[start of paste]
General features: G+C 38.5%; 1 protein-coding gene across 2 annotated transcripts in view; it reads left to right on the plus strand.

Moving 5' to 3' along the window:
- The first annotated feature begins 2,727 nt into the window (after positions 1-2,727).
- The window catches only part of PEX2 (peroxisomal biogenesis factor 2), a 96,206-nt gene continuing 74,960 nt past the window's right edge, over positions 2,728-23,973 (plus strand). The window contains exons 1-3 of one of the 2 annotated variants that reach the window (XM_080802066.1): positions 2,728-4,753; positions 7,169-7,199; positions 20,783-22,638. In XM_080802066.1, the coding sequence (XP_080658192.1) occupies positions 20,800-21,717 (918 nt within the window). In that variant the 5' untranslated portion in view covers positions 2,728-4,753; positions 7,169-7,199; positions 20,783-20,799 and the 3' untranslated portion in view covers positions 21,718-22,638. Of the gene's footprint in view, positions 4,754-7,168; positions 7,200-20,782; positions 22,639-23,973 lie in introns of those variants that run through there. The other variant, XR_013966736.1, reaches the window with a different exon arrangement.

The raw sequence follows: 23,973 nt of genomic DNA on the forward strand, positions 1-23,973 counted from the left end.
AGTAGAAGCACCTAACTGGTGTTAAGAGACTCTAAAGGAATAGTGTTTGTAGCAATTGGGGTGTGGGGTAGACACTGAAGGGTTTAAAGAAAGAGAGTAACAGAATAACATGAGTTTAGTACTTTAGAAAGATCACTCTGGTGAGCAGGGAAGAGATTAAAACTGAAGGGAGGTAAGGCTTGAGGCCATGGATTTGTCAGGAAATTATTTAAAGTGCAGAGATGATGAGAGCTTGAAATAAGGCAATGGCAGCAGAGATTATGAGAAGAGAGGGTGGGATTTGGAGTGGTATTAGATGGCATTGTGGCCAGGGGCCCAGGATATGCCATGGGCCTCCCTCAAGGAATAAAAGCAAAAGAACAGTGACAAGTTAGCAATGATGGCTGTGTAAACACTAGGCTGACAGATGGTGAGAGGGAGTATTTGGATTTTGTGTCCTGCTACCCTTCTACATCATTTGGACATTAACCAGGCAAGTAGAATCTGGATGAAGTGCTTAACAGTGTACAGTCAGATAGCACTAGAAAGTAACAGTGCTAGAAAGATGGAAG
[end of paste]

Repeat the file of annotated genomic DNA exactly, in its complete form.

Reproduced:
General features: G+C 38.5%; 1 protein-coding gene across 2 annotated transcripts in view; it reads left to right on the plus strand.

Moving 5' to 3' along the window:
- The first annotated feature begins 2,727 nt into the window (after positions 1-2,727).
- The window catches only part of PEX2 (peroxisomal biogenesis factor 2), a 96,206-nt gene continuing 74,960 nt past the window's right edge, over positions 2,728-23,973 (plus strand). The window contains exons 1-3 of one of the 2 annotated variants that reach the window (XM_080802066.1): positions 2,728-4,753; positions 7,169-7,199; positions 20,783-22,638. In XM_080802066.1, the coding sequence (XP_080658192.1) occupies positions 20,800-21,717 (918 nt within the window). In that variant the 5' untranslated portion in view covers positions 2,728-4,753; positions 7,169-7,199; positions 20,783-20,799 and the 3' untranslated portion in view covers positions 21,718-22,638. Of the gene's footprint in view, positions 4,754-7,168; positions 7,200-20,782; positions 22,639-23,973 lie in introns of those variants that run through there. The other variant, XR_013966736.1, reaches the window with a different exon arrangement.

The raw sequence follows: 23,973 nt of genomic DNA on the forward strand, positions 1-23,973 counted from the left end.
AGTAGAAGCACCTAACTGGTGTTAAGAGACTCTAAAGGAATAGTGTTTGTAGCAATTGGGGTGTGGGGTAGACACTGAAGGGTTTAAAGAAAGAGAGTAACAGAATAACATGAGTTTAGTACTTTAGAAAGATCACTCTGGTGAGCAGGGAAGAGATTAAAACTGAAGGGAGGTAAGGCTTGAGGCCATGGATTTGTCAGGAAATTATTTAAAGTGCAGAGATGATGAGAGCTTGAAATAAGGCAATGGCAGCAGAGATTATGAGAAGAGAGGGTGGGATTTGGAGTGGTATTAGATGGCATTGTGGCCAGGGGCCCAGGATATGCCATGGGCCTCCCTCAAGGAATAAAAGCAAAAGAACAGTGACAAGTTAGCAATGATGGCTGTGTAAACACTAGGCTGACAGATGGTGAGAGGGAGTATTTGGATTTTGTGTCCTGCTACCCTTCTACATCATTTGGACATTAACCAGGCAAGTAGAATCTGGATGAAGTGCTTAACAGTGTACAGTCAGATAGCACTAGAAAGTAACAGTGCTAGAAAGATGGAAG